Belief Systems and Social Capital as Drivers of Policy Network Structure: The Case of California Regional Planning
Henry, Adam Douglas, Lubell, Mark, McCoy, Michael, Journal of Public Administration Research and Theory
Policy networks are formed by a diverse set of actors interacting over long periods of time to influence policy (Sabatier 1999) and are widely recognized to have an important influence on policy dynamics and outcomes (Fowler 2006; Heclo 1978; Klijn 1996; Marsh and Smith 2000; Thatcher 1998). In this article, we employ recent advances in the statistical modeling of network structure to investigate the factors that drive policy network formation in the context of collaborative regional land-use and transportation planning. In a complex policy-making landscape where participants must collaborate to solve problems, influence political decisions, or otherwise achieve their policy goals, what is the rationale that drives some agents together and drives others apart? Our analysis of this question provides both theoretical and methodological contributions to the study of policy networks and public administration.
On the theoretical side, we analyze the relevance of belief similarity and social capital as two possible drivers of policy network structure. (1) According to the advocacy coalition framework (ACF, Sabatier and Jenkins-Smith 1993), actors with similar belief systems are more likely to form coalitions, leading to policy subsystems that are fragmented into ideological groups. Social capital is generally defined as trust and norms of reciprocity, which helps cement cooperative relationships (Coleman 1990; Putnam et al. 1993). We do not view these as competing theories. Rather, how these forces combine to influence network structure has important implications for policy dynamics.
If both policy beliefs and social capital strongly influence network structure, then networks should exhibit advocacy coalitions consisting of actors with similar belief systems knit together by high levels of social capital. This view of advocacy coalitions answers the long-standing criticism that the ACF does not have a model of individual cooperation to support the belief system similarity argument (Schlager 1995). The approach also accounts for the difference between bridging and bonding social capital (Larsen et al. 2004; Pretty 2003) since cross-coalition ties bridge actors with divergent beliefs, whereas within-coalition ties bond actors with similar beliefs. In contrast, strong belief system effects coupled with weak social capital effects indicate the presence of issue networks where collaboration is supported primarily by shared policy goals and flee-riding problems are less important. Strong social capital effects coupled with weak ideological effects is a signature of broad cooperation throughout the network and bridging across ideological cleavages, which is one of the goals of the collaborative institutions that provide a setting for our study.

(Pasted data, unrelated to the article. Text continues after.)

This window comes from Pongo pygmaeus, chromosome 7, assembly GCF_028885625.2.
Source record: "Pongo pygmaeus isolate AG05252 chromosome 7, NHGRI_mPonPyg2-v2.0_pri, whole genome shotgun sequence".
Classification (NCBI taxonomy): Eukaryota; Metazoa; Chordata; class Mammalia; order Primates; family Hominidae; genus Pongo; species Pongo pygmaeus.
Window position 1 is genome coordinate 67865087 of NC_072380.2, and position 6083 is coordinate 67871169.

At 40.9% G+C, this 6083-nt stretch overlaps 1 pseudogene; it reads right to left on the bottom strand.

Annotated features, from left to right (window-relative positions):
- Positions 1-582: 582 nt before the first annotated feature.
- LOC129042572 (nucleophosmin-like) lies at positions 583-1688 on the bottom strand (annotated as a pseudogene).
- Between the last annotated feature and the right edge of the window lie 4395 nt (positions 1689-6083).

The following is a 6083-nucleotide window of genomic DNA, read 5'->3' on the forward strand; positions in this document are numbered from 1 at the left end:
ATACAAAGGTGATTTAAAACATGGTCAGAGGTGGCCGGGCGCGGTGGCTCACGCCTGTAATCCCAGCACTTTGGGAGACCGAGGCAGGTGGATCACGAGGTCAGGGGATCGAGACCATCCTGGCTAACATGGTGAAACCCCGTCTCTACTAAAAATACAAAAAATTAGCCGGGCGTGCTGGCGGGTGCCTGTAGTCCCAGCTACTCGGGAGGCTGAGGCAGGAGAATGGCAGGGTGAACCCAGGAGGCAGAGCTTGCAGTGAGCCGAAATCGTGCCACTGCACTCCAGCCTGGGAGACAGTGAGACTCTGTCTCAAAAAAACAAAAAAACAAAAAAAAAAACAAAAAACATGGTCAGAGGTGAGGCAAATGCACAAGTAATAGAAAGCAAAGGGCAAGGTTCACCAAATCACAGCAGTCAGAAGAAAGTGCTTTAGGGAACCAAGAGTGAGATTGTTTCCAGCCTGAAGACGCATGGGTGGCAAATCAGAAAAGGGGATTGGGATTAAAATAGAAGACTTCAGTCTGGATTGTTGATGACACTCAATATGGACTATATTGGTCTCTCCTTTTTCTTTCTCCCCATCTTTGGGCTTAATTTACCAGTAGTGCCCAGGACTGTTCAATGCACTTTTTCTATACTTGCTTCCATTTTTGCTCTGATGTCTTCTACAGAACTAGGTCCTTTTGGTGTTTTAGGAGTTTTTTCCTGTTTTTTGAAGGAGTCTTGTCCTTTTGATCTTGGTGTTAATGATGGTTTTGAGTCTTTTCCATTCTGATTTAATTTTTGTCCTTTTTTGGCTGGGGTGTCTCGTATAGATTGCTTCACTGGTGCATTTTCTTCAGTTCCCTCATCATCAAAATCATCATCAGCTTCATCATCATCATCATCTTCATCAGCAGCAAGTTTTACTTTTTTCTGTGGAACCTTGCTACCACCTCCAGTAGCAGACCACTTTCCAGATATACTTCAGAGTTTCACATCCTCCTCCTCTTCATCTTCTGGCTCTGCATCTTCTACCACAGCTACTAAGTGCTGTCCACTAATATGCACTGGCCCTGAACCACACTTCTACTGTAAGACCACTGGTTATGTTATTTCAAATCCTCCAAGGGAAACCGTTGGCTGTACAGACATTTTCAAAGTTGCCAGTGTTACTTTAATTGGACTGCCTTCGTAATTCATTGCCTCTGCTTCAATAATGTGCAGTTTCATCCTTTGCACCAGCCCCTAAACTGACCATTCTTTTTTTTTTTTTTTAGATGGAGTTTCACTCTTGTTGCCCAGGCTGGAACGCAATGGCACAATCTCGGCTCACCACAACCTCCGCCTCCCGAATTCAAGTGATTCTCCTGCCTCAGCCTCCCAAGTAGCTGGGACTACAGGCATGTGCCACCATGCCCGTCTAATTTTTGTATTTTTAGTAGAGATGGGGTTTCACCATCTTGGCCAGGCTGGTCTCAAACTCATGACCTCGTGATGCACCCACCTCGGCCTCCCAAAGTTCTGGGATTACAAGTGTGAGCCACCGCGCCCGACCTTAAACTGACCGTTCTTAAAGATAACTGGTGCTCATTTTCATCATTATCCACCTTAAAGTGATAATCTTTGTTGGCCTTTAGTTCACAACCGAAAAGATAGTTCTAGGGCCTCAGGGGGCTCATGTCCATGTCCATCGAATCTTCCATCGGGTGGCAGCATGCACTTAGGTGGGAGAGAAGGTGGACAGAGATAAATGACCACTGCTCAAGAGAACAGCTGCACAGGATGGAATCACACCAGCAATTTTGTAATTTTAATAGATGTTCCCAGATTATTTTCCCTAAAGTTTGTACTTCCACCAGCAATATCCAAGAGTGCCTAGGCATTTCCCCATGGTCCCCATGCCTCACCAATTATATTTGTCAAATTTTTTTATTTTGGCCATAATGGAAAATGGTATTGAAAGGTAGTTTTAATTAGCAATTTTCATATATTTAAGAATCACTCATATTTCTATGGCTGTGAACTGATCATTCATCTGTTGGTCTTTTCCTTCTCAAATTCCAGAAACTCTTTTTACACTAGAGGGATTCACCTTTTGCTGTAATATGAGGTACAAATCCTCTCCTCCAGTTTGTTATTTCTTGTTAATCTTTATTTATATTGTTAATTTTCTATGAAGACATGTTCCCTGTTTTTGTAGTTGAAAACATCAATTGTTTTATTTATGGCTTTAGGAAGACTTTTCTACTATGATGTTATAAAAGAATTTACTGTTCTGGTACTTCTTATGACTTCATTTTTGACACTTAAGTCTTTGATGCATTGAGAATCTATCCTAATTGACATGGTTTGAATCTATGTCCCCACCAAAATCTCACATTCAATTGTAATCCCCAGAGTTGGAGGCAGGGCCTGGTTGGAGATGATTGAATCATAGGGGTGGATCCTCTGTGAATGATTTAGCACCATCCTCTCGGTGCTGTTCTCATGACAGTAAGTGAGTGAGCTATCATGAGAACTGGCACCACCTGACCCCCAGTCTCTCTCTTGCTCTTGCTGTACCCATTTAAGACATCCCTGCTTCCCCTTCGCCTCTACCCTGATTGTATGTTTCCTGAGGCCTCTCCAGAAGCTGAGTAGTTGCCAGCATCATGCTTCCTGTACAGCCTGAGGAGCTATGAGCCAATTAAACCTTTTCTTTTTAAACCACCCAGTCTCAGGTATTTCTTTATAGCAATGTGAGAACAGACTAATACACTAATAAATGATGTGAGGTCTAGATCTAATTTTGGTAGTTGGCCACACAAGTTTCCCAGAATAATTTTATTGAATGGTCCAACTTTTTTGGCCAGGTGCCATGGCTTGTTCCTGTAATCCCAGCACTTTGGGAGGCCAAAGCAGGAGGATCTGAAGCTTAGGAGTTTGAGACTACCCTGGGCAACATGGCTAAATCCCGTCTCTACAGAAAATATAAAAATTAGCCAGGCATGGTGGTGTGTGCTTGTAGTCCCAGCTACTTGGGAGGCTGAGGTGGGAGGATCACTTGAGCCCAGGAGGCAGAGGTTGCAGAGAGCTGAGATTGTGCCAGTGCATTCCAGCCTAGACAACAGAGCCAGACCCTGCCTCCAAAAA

In terms of methods, this article contributes to the ongoing enterprise in the policy network literature (e.g., Schneider et al. 2003; Weible 2005; Weible and Sabatier 2005) of clarifying the linkages between theoretical concepts and the structural characteristics of networks. To strengthen these links, this article proposes a set of concrete network measures (operationalized as network "configurations," or patterns of collaboration created by individual policy actors) that are consistent with the dynamics of network formation suggested by the ACF and theories of social capital. Both the ACF and social capital concepts will benefit from a more precise formulation of their hypotheses in terms of network structure. For example, this study examines network structures such as reciprocal ties, transitive triads, and cyclic triads as different aspects of social capital. Similarly, we also operationalize the theory of networking embedded in the ACF--namely, that cognitive biases cause actors to collaborate on the basis of shared beliefs--and link this mechanism with specific configurations of collaborative ties. (2)
Testing the importance …
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Publication information: Article title: Belief Systems and Social Capital as Drivers of Policy Network Structure: The Case of California Regional Planning. Contributors: Henry, Adam Douglas - Author, Lubell, Mark - Author, McCoy, Michael - Author. Journal title: Journal of Public Administration Research and Theory. Volume: 21. Issue: 3 Publication date: July 2011. Page number: 419+. © 1999 University of Kansas. COPYRIGHT 2011 Gale Group.
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